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What We Don’t Talk About When We Talk About Human Trafficking

By Tara Cattell

 

“Human trafficking involves the use of force, fraud, or coercion to obtain some type of labor or commercial sex act. Every year, millions of men, women, and children are trafficked worldwide – including right here in the United States. It can happen in any community and victims can be any age, race, gender, or nationality. Traffickers might use violence, manipulation, or false promises of well-paying jobs or romantic relationships to lure victims into trafficking situations.” (US Dept. of Homeland Security)

 

It’s January – National Slavery and Human Trafficking Prevention Month. When you think about human trafficking, what do you imagine? I would guess that most people see the image that tv and films often portray, that of a woman or girl being kidnapped or abducted by an unknown man or group of men and forced into a life of exploitation. Maybe you think of Liam Neeson in Taken. I haven’t actually seen it, but I know that it isn’t a realistic representation of the commercial sexual exploitation industry. I want to challenge some of the commonly held beliefs about human trafficking and commercial sexual exploitation (CSE) in particular.

Men and boys can be trafficked (and not just for labor).

Men and boys are often absent from the conversations surrounding commercial sexual exploitation in public policy, research, academics, social services, and the justice system. One thought is that men are perceived as having more agency over their bodies and their choices, therefore they are not really victims or they don’t need services and support. Men and boys are also less likely to report sexual abuse, often due to the expectations and pressures put on men and boys in our society. But we have to acknowledge the trauma that men and boys suffer as a result of being exploited.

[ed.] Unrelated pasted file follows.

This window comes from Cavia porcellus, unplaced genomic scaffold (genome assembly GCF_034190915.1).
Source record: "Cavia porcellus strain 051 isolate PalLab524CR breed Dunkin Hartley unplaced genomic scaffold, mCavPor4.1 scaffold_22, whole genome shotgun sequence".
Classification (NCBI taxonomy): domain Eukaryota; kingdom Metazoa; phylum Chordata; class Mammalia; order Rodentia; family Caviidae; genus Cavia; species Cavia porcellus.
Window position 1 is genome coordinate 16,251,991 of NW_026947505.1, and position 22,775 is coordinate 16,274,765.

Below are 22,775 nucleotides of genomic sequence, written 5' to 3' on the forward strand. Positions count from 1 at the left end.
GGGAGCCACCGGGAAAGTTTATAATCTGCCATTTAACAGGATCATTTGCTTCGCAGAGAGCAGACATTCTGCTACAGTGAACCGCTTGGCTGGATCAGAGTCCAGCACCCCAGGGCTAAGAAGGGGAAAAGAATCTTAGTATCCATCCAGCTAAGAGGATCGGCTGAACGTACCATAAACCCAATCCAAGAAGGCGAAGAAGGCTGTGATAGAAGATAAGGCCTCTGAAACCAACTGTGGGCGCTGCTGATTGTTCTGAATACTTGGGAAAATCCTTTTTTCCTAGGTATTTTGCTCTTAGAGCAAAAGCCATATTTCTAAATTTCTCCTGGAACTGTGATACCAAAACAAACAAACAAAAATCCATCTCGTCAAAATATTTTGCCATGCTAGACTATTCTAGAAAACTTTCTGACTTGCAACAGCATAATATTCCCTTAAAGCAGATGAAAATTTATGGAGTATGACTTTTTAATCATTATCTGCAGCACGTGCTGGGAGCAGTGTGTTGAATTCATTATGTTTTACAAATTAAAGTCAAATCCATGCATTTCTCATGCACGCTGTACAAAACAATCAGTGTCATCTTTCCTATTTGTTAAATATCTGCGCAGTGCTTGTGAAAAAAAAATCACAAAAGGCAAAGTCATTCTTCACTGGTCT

According to the US Dept. of State’s Office to Monitor and Combat Trafficking in Persons:

“Too often, men and boys go unidentified and remain in perilous situations, deprived of their freedom. When they do escape their trafficking situations, they are likely to be neglected by governments and service providers whose programs were established to shelter and assist women and girls. Instead of being treated as exploited individuals, they are at greater risk of being penalized or fined for offenses, such as crossing a border illegally, or of facing charges and imprisonment for crimes committed as a result of being trafficked.”

Awareness surrounding the CSE of men and boys is important so that male survivors of trafficking get access to culturally appropriate and comprehensive assistance to meet their needs. This can include housing, medical care, mental health treatment, legal support, and employment assistance, among other things. As advocates for healing and justice, we must support the men and boys who are so often left out of the conversation.

Adult women can be traffickers and many are also victims.

Data is limited when it comes to the statistics of human trafficking. We only know what has been reported by victims themselves, social services, and by law enforcement agencies. So, it can be difficult to get a clear picture of what CSE really looks like and who is involved behind the scenes. But one thing we know for sure is that women are involved in the trafficking framework. Studies show women traffickers are particularly active in the recruitment phase of human trafficking. According to a 2015 study by the United Nations Office on Drugs and Crime, it’s estimated that globally, around 62% of suspected traffickers are men, while 38% are women.*